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singlemomhelppls

Scout 'credits' transfer

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Basic background. My son is currently a Tenderfoot. He starting scouting in first grade and was with the same pack since being a Tiger. He completed his arrow of Life and crossed over to the troop at the same charter organization. In the pack we had one fundraiser, popcorn, of which each boy earns credits of 50% of the units profits to be used towards scouting related activities and purchases. The troop has more a few more fundraisers in addition to popcorn but popcorn is still a big fundraiser and the boys received 75% of the units profits in credits. Credits were allowed to carry over from pack to troop, keep in mind this is not being identified as a ISA. As a cub he has no issues and went to every meeting and outing with joy. With in months of crossing over to troop he started to have issues which I understand is normal but it became to the point he did not want to go on outing or to meetings. I became concerned with the Boy Lead leadership as I did not feel the boys were really leading and helping my son continue with scouts. It was to the point my son wanted to stop scouts all together and I did not want to walk away from 5+ years of scouting so we started looking for a new troop. He selected the new troop and we have transferred, I requested from the old unit that the credits be transferred to the new troop to assist him in continuing scouting. I asked for a check to be cut directly to the new troop not to me personally, I even asked for just a portion of the funds but I've been told no. I have found other local troops that would and do transfer the funds and have provided this information to the unit but they are not allowing it. It is my understanding that BSA and the local council will not step in on this. I just want some(would like at least half) of the funds my son has earned so that he can earn his own way. His credits are solely from his efforts in fundraisers and no one else. The unit has received a portion of the funds from his efforts already. I am told the unit has no written by-laws.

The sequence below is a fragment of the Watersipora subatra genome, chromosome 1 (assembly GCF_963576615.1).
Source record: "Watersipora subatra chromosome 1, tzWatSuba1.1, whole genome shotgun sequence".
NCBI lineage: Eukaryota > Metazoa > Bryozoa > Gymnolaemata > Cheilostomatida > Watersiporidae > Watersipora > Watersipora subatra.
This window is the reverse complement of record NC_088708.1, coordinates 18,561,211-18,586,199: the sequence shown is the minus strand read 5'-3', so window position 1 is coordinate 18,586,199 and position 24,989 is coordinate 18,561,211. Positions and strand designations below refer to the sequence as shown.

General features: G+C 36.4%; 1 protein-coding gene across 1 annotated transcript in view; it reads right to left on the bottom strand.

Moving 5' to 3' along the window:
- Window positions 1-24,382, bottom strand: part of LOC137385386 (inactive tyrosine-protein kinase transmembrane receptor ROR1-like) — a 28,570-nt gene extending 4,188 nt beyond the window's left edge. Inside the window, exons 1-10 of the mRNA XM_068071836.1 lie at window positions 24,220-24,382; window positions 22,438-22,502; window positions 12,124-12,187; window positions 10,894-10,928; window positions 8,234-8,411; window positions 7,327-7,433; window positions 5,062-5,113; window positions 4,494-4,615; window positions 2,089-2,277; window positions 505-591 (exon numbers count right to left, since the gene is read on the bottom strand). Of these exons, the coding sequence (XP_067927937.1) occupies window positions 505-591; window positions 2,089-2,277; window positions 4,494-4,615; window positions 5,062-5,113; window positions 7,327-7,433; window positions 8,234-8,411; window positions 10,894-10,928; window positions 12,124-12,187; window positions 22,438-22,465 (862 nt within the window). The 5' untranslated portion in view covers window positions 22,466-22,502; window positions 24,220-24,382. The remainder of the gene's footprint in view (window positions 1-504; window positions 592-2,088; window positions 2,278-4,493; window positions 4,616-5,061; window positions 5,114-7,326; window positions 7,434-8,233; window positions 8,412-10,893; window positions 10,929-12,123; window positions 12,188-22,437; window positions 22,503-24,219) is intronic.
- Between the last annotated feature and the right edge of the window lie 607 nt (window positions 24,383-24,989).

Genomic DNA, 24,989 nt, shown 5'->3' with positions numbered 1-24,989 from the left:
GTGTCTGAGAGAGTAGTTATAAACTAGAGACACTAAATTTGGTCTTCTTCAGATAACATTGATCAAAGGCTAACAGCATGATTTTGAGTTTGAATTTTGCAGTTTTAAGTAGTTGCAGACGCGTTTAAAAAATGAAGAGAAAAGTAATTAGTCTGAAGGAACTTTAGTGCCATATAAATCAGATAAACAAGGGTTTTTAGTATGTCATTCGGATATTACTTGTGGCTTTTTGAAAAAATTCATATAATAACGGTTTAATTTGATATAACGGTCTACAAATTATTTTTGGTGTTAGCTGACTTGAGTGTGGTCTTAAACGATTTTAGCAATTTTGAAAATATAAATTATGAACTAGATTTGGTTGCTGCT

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The troop is under no obligation to transfer any credits to anyone, anytime, anywhere.  The money technically is owned by the sponsoring organization not the troop. 

 

While I understand your perceived right to some portion of the money/credits, it doesn't work that way.  Let it go.  You will only cause yourself heartache.  The money will go to help fund scouting, just not your son.

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First of all welcome to the forum.

 

Secondly I think resqman is correct.  One of the major problems with the "ISA" issue is that somehow there seems to be this idea that these "credit" funds somehow belong to the boy.  If that's the idea one has received, it is simply not true for reasons resqman has identified.  This is the #1 reason my troop does not do ISA's is because I do not want anyone to ever get the idea that there is a single penny in the troop's finances that somehow in any way shape or form "belongs" to them.  It never was and is not now the boys' money.

 

I would suggest that if your son is interested in having funds available to him for his scouting career, he seek "fund raising" opportunities outside of scouting, i.e. raking leaves, shoveling snow, doing odd jobs, running errands, etc.   There is nothing in the rule book that says a scout can't let the customer know up front that he is earning money for his scout trips, summer camp, equipment, etc.  If one looks at the old scout handbooks, this is how it is recommended for the boy to be Thrifty.  As a matter of fact I believe it a Tenderfoot requirement to open a bank account and seed it with a certain amount of cash at one time.